As Patrick Harker quits his job as dean of the Wharton school at the University of Pennsylvania he will be remembered most readily as the academics’ dean, a standard-bearer for academic tradition. That is ironic for a man who was one of the youngest deans ever in a top US business school and has pushed back many boundaries in business education. But his reputation has been earned for two good reasons.

First, he believed education at a top business school was about tackling difficult problems and working hard – not necessarily about having a good time. It was a view that resonated well with many in his profession. Second, he took a well-publicised stand against business school rankings.

On the latter, Prof Harker, 48, who becomes president of the University of Delaware this month, laughs that many people saw his decision as madness. But his views found favour with other US deans looking for a champion against the deluge of media assessment of business education.

Prof Harker believes the campaign he pursued with Harvard had some success. “We changed the rhetoric,” he concludes. But while applauding the moves by the two top schools, few others chose to emulate them.

Indeed, a frustrated Prof Harker points out that in the run-up to this year’s US News and World Report MBA rankings, which rely heavily on recommendations from deans themselves, he still got piles of promotional material from the very business schools supporting his stance. “What a waste of trees!”

His views on rankings relate as much to the prominence they are awarded by business schools as to the rankings themselves. “Their [the business schools’] worth is defined by what magazines say about them,” Prof Harker says. “They don’t do the hard work and say: ‘This is what we stand for; this is the kind of student that will succeed here.’” He believes rankings often lead managers to limit their choice of a school to one ranked in, say, the top 10 of a media listing.

On the academic side of running a business school, Prof Harker fought to maintain standards when many schools were bowing to pressure from MBA students and there was an increasing commoditisation of the degree. “As an institution we do them [students] a disservice and recruiters a disservice if we don’t push them,” he says.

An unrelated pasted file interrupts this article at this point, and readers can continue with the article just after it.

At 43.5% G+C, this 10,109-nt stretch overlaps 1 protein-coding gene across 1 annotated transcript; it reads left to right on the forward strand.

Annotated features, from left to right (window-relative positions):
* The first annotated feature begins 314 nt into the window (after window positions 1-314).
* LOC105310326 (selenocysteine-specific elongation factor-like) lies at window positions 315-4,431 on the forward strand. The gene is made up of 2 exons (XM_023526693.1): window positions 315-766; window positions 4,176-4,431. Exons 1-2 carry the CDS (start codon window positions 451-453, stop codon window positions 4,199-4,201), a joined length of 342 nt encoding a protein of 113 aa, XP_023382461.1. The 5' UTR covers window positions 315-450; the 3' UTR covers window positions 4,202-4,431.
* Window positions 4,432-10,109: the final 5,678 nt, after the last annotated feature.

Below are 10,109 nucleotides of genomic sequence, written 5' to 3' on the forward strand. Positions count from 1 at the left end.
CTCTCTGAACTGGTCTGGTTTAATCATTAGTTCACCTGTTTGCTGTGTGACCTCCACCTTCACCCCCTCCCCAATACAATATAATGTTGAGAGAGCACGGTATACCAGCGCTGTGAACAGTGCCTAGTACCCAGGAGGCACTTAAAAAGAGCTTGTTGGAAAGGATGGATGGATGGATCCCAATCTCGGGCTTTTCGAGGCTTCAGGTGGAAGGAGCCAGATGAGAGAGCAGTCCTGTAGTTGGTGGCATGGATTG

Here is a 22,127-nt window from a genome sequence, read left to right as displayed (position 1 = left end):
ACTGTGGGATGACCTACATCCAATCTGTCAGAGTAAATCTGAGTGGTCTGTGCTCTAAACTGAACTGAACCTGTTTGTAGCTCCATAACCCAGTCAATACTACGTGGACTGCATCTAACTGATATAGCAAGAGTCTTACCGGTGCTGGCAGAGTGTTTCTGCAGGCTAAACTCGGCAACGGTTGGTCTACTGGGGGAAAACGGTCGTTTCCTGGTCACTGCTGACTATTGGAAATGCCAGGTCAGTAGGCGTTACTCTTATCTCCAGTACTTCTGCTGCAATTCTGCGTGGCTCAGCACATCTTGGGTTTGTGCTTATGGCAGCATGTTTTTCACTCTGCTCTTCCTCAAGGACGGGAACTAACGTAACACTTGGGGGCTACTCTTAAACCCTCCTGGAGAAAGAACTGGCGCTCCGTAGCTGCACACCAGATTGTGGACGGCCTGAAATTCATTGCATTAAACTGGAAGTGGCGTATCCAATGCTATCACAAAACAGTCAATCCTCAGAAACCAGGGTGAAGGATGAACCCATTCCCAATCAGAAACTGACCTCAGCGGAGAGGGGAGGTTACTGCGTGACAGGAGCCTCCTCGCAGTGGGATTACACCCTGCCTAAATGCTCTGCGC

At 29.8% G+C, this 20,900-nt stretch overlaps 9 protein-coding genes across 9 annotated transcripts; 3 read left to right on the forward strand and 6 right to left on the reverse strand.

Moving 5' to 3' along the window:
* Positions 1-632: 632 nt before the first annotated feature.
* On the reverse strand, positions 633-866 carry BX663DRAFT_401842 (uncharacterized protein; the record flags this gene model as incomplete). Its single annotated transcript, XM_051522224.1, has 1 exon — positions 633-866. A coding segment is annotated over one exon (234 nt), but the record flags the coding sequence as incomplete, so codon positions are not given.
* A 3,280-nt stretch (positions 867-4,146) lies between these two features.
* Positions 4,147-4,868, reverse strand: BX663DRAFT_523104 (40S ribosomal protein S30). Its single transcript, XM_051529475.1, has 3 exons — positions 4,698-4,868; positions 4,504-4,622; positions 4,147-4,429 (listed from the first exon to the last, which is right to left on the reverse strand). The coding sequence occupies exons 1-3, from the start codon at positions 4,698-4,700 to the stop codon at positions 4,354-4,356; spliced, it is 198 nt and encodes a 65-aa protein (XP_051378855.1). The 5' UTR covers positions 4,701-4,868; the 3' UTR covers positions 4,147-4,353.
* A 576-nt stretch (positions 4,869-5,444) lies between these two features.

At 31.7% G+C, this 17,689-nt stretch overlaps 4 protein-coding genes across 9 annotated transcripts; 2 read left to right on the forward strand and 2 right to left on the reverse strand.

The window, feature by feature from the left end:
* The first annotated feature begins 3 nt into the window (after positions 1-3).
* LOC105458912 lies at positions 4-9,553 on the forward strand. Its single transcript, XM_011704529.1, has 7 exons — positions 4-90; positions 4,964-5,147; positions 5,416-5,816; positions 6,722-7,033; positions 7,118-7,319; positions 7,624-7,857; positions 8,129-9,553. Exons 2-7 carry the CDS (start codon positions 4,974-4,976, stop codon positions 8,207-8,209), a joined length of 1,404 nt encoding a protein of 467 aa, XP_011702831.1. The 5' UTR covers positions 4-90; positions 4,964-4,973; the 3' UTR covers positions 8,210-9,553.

All this came when business schools were questioning whether the MBA taught students what they really needed to know. “You always have to be a little bit paranoid and you have to question yourself: are we producing the kind of people the world wants?” At Wharton, he says, “the answer seems to be ‘Yes’ ”.

Prof Harker is unrepentant about his stand on academic standards. “Educating students and creating ideas – it’s not a very complicated business.” So it is not surprising he is sceptical about business schools that create programmes just to make money.

How to maintain academic standards yet sell the Wharton brand more widely – “engaging with the world in an effective way”, as he puts it – was one of the greatest challenges facing Prof Harker.

Lowering standards to develop mass-market products was not an option, he says. Alumni would not allow Wharton to offer “cheap” degrees, while faculty would not allow the school to reduce the quality of students. “If faculty believed students were not high quality, there would not be enough money to bribe them with,” he quips.

But for Prof Harker as dean, money was one of the big issues, and he lists fundraising as one of his big successes: in eight years he has raised close to $500m. The big achievement, he says, was to engage with alumni and increase the number of small gifts.

Increasing the money in the pot has meant he has achieved his second goal of increasing faculty size: he has added 20 members. This has enabled the school to set up a group concentrating on legal issues and ethics – the only top-drawer business school to have done this.

This also enabled him to open a second campus in San Francisco, but growth there has been slow. “The most valuable thing you manage is faculty time,” he says.

As a result, discussions among faculty earlier this year concluded the time was not right for Wharton to open a campus outside the US. Still, Prof Harker believes this will happen within the next decade.

Meanwhile, the school is reaching out to clients outside its local geo­graphy through its Knowledge@Wharton family of online research publications – the service has close to 1m subscribers – and through executive education.

Wharton already does $70m of business a year in executive education and has offices in China and India. Just how to evaluate the new Asian economies will be one of the biggest jobs for his successor, Tom Robertson, believes Prof Harker. “How do you actively engage with China and India? You can’t do it by flying people in. If you’re going to be a player you have to be there on the ground.”

He sees Insead, which has a second campus in Singapore, as a potential model for Wharton: the two schools have had an alliance since March 2001. But, he says, it all comes down to the inclusion of the faculty, and the reason they are not all earning mega-bucks on Wall Street is because of the lifestyle they enjoy as academics.

As for Prof Harker, he, too, is keen on teaching. Next spring, as president of the University of Delaware, he will teach a class in service management – the first class he has taught in eight years. And when one group of freshmen enrol on their degree programme this autumn they will be in for a surprise. Their mentor will be none other than the president.

So what will he bring to the table as president? “What I have learnt about myself over the past eight years is how entrepreneurial I am,” he says. And that, he concludes, he learnt from the faculty at Wharton.

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